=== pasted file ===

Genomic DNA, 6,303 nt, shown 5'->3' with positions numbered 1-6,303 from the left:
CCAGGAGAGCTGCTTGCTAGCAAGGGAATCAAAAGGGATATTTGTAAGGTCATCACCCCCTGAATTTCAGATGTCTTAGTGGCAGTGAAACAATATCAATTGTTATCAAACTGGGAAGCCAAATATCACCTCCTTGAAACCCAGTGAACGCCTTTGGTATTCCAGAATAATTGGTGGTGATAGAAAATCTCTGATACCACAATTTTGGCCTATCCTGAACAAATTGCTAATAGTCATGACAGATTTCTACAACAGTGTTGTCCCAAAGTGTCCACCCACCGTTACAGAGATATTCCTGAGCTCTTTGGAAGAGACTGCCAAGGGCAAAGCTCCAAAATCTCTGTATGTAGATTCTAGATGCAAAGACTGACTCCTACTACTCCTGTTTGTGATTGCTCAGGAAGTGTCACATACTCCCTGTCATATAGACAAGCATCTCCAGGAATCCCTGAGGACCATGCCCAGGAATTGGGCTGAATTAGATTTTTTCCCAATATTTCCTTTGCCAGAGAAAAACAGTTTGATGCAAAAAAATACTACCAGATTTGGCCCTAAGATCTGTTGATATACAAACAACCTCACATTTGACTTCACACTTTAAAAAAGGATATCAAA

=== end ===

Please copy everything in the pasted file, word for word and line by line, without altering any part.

Genomic DNA, 6,303 nt, shown 5'->3' with positions numbered 1-6,303 from the left:
CCAGGAGAGCTGCTTGCTAGCAAGGGAATCAAAAGGGATATTTGTAAGGTCATCACCCCCTGAATTTCAGATGTCTTAGTGGCAGTGAAACAATATCAATTGTTATCAAACTGGGAAGCCAAATATCACCTCCTTGAAACCCAGTGAACGCCTTTGGTATTCCAGAATAATTGGTGGTGATAGAAAATCTCTGATACCACAATTTTGGCCTATCCTGAACAAATTGCTAATAGTCATGACAGATTTCTACAACAGTGTTGTCCCAAAGTGTCCACCCACCGTTACAGAGATATTCCTGAGCTCTTTGGAAGAGACTGCCAAGGGCAAAGCTCCAAAATCTCTGTATGTAGATTCTAGATGCAAAGACTGACTCCTACTACTCCTGTTTGTGATTGCTCAGGAAGTGTCACATACTCCCTGTCATATAGACAAGCATCTCCAGGAATCCCTGAGGACCATGCCCAGGAATTGGGCTGAATTAGATTTTTTCCCAATATTTCCTTTGCCAGAGAAAAACAGTTTGATGCAAAAAAATACTACCAGATTTGGCCCTAAGATCTGTTGATATACAAACAACCTCACATTTGACTTCACACTTTAAAAAAGGATATCAAA